Natural Cures for Cold Sores

Cold sores are annoying and painful lesions that occur due to an outbreak of the herpes virus – usually HSV – 1. Over 30% of people have experienced cold sores and there are even more people that carry the virus. Once the herpes virus is contracted it remains in the body for life. It resides in the facial nerve branches and can be opportunistically reactivated by stress or damage.

Cold sore breakouts commonly occur when the body is run down, the immune system is under strain or you are nutritionally depleted. They can also be triggered by physical damage to the lips from sun exposure, very cold weather, kissing, microdermabrasion or dental surgery.

 

How do you treat cold sores naturally?

The natural treatment of cold sores is focused around removing the risk factors. Our naturopaths and acupuncturists work to help cold sore patients deal with stress more effectively, most their immune systems and support their health using herbs and nutritional supplements. In particular, immune boosting and antiviral herbs can be helpful to prevent outbreaks or to clear up lesion faster.

Topically, lemon balm essential oil is very useful. Applying a 20/80 lemon balm essential oil and coconut oil blend to your lips and surrounding areas at the first onset of the cold sore (when you get burning or tingling in the prodromal phase) and throughout the day to assist with healing can help to shorten the duration of the outbreak.

 

Lysine and Arginine role in cold sores

The herpes virus requires the amino acid arginine in order to replicate. Lysine on the other hand, has an inhibitory action on arginine, starving the cold sore virus of arginine which inhibits replication.

Using the amino acid L-Lysine can help to suppress the herpes virus, due to this inhibiting relationship with Arginine. Taking 1000mg of L-Lysine daily for prevention can help, and up to 1000 mg four times a day for an active treatment. Pairing this with some zinc and vitamin C can help with the tissue healing process.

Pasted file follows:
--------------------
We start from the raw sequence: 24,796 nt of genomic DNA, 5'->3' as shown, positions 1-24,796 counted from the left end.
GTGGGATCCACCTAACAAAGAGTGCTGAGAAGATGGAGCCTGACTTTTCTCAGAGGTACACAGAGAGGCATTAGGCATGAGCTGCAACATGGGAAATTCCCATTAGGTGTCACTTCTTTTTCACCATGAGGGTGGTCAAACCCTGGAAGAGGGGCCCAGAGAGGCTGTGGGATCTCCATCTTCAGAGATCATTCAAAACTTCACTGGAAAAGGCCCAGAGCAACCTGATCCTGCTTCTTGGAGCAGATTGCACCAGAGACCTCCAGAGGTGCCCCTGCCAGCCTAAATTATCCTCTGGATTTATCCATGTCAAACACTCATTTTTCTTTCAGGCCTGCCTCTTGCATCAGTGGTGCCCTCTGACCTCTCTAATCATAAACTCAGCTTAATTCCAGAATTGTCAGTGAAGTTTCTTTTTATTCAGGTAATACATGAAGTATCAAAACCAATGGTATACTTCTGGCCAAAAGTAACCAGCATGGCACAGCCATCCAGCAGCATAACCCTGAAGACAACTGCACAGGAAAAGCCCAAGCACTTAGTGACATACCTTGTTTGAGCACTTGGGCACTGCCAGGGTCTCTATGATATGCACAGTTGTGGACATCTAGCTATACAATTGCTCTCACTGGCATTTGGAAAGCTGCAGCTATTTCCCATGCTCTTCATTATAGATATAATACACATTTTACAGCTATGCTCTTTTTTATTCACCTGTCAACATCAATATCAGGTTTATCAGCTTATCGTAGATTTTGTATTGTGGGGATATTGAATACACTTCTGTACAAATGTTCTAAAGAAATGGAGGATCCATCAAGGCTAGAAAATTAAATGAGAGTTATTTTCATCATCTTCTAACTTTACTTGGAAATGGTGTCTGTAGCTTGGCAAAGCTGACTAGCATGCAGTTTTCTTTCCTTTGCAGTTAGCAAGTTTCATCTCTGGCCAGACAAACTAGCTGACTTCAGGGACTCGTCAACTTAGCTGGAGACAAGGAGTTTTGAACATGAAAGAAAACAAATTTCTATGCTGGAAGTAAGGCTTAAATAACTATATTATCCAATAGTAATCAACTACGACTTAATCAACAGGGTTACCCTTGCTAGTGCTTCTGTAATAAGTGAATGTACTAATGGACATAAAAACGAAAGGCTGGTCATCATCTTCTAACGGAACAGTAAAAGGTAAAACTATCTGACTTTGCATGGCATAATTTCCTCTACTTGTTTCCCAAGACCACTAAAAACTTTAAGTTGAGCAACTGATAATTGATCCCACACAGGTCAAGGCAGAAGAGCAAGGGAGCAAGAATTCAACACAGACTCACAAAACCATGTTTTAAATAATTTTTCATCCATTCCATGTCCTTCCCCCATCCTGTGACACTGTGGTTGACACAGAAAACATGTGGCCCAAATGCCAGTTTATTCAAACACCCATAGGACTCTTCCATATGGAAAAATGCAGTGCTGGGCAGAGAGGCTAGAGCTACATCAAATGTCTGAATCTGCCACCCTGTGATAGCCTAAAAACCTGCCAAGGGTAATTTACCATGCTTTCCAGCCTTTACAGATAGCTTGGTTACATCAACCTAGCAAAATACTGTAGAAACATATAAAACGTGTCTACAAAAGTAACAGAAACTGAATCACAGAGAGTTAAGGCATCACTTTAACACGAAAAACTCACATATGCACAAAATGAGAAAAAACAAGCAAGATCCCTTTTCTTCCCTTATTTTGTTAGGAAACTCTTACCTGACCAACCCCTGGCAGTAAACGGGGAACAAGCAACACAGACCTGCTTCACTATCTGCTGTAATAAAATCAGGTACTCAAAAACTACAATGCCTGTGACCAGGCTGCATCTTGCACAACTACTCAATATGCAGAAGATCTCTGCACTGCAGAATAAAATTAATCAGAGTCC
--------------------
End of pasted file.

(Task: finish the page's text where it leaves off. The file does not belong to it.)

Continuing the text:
What foods can prevent cold sores?

Foods that support your immune system can help to prevent outbreaks. In particular, berries, lemons, pineapple, onions and garlic may be useful. Read more about boosting your immunity here.

Foods higher in L-Lysine such as mung beans, fish, eggs and red meat can also help.

 

What foods can cause cold sores?

As mentioned above, the herpes virus requires the amino acid arginine to replicate. When you eat foods that are high in arginine, and in particular, those that have high arginine to lysine ratio, you can feed the virus and cause or exacerbate an outbreak..

These foods can trigger the herpes virus to activate:

  • Chocolate
  • Nuts (especially almonds, peanuts and cashews)
  • Coffee
  • Rice (can be high in a gluten free diet)

If you need help with cold sores call Brisbane Natural Health on 07 3367 0337 and make an appointment with one of our Naturopaths now.

Detox isn’t just for hippies, addicts, or those on a spiritual journey!

It’s a toxic world we live in.  According to the International Agency for Research on Cancer (IARC) and the US National Toxicology Program (NTP) there are over 900 identified potential cancer causing toxins in our environment. This is not to mention the literal tens of thousands of chemicals our bodies are exposed to everyday, that may not cause cancer specifically but harm our bodies in numerous other ways.

We are exposed to toxins every day from :

 

  • Lifestyle factors (nutrition, tobacco use, physical activity, etc.)
  • Naturally occurring exposures (ultraviolet light, radon gas, infectious agents, etc.)
  • Medical treatments (chemotherapy, radiation, immune system-suppressing drugs, etc.)
  • Workplace exposures (chemicals in printing ink, photocopiers, fumes from car exhausts, industrial carpets, cleaning products etc.)
  • Household exposures (cleaning products, body care and hair care products, carpets, polishes and furniture finishes, water supply)
  • Pollution

For any particular person, the risk of developing cancer or other health issues as a result of exposure to toxins depends on many factors, including how they are exposed to a toxin, the length and intensity of the exposure, and the person’s genetic makeup.

 

There is no longer a pure, uncontaminated place on this planet. Even Antarctica, considered one of the most pristine environments on earth, has documented levels of persistent chemical pollutants like pesticides, industrial chemicals, flame retardants and heavy metals like mercury and arsenic.

 

With this in mind, we have two choices. We can allow toxins to accumulate in our bodies and deal with the problems when they arise; or we can be proactive and do what we can with the knowledge we now have, to minimise our exposure and enhance our body’s means of getting rid of the stuff it doesn’t need.  A regular “spring clean” or detox is like a maintenance check for our body, mind, lifestyle and environment.